Just when you thought the Brexit battle lines have been defined, along comes the gruesome possibility that Theresa May might end up adopting the Labour Party Brexit policy.


So, after all those red lines that Theresa May drew out so firmly, it looks like one of them might well be about to be spectacularly undrawn.

The Independent is reporting that, hard on the heels of the Theresa May, Jeremy Corbyn meeting as well as the Trade Union visits to Downing Street, Whitehall officials have started doing what is being called 'serious work' on keeping the UK inside a customs union with the EU after Brexit, which will of course infuriate all Brexiteers.

It seems that Theresa May is coming under pressure from some cabinet colleagues to relent on this, so as to come to some sort of compromise with Jeremy Corbyn and his Labour Party, should her deal come unstuck again.

And the thinking goes that even if Corbyn himself does not come on board with this new plan, many of his MPs may well do so. There is also the probability that some Tory MPs will be won round too.

The Independent quotes what it calls a well-placed Whitehall source as saying:

"There is serious work going on about a customs union. We need to be prepared, so we are ready if the politics moves in that direction."

Now, it is well known that Corbyn's Labour Party has the rather shaky Brexit policy of staying in a permanent customs union with the EU where the Labour front-benchers dream that they will be at the table with Eurocrats dictating trade policy while having the ability to make UK autonomous trade deals around the world. Talk about chasing unicorns!

So, for the PM to ditch her oft stated policy of no to a customs union, to start looking at one, means that she's stealing Labour's clothes.

A customs union would tie us into the EU once more with no ability to forge new trade deals around the world. It would also allow the EU to set up deals where third countries could sell their goods into the UK markets but with no reciprocal route for the UK to sell its goods to them.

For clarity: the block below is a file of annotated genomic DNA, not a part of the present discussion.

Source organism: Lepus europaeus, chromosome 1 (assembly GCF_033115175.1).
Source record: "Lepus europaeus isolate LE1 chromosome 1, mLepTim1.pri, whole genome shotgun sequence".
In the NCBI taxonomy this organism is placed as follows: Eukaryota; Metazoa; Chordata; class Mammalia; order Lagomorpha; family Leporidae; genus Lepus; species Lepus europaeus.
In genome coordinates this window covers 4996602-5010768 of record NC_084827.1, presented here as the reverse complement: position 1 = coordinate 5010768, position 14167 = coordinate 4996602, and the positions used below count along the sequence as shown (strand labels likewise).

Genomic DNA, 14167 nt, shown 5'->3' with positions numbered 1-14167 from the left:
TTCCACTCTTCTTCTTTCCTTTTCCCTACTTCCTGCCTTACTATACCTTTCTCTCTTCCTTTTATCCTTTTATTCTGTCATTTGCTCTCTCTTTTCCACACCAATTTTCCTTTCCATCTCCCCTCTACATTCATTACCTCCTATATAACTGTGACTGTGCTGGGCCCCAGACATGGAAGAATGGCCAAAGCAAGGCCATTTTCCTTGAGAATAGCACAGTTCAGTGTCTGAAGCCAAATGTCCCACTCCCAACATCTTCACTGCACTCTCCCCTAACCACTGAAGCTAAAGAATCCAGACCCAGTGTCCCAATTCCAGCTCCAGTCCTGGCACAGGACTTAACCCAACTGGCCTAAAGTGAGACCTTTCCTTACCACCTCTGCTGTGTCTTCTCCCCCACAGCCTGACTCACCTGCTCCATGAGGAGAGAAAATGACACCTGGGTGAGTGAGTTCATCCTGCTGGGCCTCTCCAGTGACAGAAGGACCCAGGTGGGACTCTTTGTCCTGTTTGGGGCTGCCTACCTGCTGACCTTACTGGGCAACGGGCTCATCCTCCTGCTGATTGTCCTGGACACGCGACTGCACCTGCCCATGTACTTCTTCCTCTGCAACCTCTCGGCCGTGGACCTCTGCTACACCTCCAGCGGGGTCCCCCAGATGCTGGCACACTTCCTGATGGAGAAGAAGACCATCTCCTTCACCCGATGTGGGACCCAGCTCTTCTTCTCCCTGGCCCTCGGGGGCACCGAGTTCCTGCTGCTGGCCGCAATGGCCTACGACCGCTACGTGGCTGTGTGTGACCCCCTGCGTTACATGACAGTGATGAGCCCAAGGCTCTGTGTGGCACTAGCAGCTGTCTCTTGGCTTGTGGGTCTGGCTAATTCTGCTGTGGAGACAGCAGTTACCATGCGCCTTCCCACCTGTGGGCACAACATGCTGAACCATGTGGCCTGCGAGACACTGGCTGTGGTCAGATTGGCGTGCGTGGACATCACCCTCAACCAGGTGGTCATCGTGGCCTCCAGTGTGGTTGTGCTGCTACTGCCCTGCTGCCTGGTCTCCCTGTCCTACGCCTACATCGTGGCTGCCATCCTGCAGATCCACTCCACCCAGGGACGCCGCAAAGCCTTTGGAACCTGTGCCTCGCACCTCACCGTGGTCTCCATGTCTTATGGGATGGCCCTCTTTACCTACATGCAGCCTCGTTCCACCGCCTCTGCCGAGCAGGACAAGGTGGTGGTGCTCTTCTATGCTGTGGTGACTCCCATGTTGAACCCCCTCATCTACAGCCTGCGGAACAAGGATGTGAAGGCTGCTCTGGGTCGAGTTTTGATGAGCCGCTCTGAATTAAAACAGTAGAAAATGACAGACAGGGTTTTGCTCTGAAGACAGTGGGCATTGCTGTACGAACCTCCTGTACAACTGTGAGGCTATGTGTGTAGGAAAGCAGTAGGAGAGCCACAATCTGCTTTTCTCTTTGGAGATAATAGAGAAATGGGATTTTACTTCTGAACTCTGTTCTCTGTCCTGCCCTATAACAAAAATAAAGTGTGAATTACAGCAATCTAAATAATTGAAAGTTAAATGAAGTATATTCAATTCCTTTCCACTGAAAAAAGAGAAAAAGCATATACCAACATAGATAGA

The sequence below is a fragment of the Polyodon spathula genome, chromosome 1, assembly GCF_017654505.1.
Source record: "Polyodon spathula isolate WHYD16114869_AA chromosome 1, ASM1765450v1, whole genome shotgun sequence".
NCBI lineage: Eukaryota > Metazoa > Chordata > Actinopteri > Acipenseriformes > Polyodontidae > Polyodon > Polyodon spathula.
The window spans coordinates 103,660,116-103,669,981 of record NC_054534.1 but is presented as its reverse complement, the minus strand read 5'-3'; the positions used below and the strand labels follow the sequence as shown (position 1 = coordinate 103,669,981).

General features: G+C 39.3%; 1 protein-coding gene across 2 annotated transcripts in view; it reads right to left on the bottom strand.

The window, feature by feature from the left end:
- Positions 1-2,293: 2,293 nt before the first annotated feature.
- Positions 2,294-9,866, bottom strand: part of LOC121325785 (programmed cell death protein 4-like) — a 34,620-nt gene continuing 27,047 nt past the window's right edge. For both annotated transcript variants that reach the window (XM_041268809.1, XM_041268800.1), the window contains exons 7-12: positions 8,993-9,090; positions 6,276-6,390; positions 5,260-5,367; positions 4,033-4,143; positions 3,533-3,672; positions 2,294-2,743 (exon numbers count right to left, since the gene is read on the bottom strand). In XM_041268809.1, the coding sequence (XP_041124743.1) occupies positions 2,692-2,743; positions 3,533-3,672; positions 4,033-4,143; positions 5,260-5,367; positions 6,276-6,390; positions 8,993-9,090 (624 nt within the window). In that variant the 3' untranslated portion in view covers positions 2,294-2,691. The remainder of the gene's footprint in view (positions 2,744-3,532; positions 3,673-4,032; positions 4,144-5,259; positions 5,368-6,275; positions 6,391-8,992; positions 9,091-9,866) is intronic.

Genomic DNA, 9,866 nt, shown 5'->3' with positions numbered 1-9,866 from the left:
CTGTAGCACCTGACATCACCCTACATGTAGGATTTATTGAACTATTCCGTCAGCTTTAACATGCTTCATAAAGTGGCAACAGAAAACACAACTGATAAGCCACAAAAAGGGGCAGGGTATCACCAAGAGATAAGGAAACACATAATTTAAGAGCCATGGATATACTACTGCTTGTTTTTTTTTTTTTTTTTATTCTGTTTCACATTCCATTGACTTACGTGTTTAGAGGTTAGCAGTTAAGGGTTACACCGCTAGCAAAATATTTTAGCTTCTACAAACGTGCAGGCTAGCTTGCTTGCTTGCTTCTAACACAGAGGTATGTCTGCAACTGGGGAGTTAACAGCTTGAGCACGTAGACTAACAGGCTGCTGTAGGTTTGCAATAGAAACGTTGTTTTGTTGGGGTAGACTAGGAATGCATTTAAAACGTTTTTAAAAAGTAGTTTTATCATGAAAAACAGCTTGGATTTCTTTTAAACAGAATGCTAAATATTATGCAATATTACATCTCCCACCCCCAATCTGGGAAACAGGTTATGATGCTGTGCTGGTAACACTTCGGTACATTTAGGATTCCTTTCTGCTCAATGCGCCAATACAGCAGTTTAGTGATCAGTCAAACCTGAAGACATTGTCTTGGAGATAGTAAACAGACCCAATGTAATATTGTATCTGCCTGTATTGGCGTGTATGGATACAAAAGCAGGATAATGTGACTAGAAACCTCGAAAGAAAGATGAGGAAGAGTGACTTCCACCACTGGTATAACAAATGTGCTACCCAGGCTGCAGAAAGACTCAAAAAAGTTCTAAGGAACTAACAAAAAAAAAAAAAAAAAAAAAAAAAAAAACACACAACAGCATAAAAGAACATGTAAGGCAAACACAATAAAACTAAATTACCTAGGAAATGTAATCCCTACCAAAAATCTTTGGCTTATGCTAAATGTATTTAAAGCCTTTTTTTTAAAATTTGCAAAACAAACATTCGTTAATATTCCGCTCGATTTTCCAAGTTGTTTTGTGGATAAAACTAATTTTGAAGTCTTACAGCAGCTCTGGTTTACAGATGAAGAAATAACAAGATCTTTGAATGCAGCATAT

We would just continue to be prisoners of Brussels and all that would have changed is the number on the prison cell door.

The first thing to make this work of course is for the EU to agree to prise open the Withdrawal Agreement to have it comprehensively re-written from cover to cover to accommodate this new customs union.

Then there is the matter of time – how long would this take? Years?

A new permanent customs union approach would require us to negotiate an extension to the Article 50 process and the concessions we would have to make to get this would be eye-wateringly expensive. Gibraltar and fishing grounds spring first to mind, but then be in no doubt that there will also be calls that the so-called Brexit divorce bill of £39 billion must be increased as well.

And already Whitehall civil servants are pouring time, effort and money into preparing for this – even though there appears to be no government sanction for the work.

But with two and a half years having passed since the Brexit vote, they have not managed to put enough effort into no-deal planning.

And now civil servants are being diverted away from what little no-deal planning they were doing, so as to chase after yet another Brexit In Name Only (BRINO) plan.

Why is planning to leave always ignored while any planning that involves staying stuck to the failing EU is leapt upon with such enthusiasm?

Hopefully this anti democratic idea will quickly run out of steam as the Tory MPs and party members begin to make their feelings known.

The former Brexit Secretary, Dominic Raab, said that going into a customs union with the EU post Brexit would be a flagrant breach of the 2017 Tory manifesto and that not having control over our own trade policy would suffocate all the opportunities that Brexit offered.

This idea of a customs union with the EU, however fledgling or unlikely, has to be killed off now, before it gains any traction with our EU blinkered political classes.

Moving on, Spain has caused a bit of a ruckus by getting the EU to refer to Gibraltar as a Crown Colony, which it is not. Gibraltar is a British Overseas Territory, whose population voted massively in favour of remaining so in a 2002 referendum.

But I find such a claim a bit rich coming from a country that, not only has two enclaves of its own on the coast of Africa, Cueta and Melilla, but also from a country that wishes, through the Lisbon Treaty, to eventually become a colony of the German and French led European Union.

Maybe we ought to start calling it 'the EU colony formerly known as Spain' and really get up their left nostril.

So, please let us all know what you think by leaving a comment below.

Thank you for watching.



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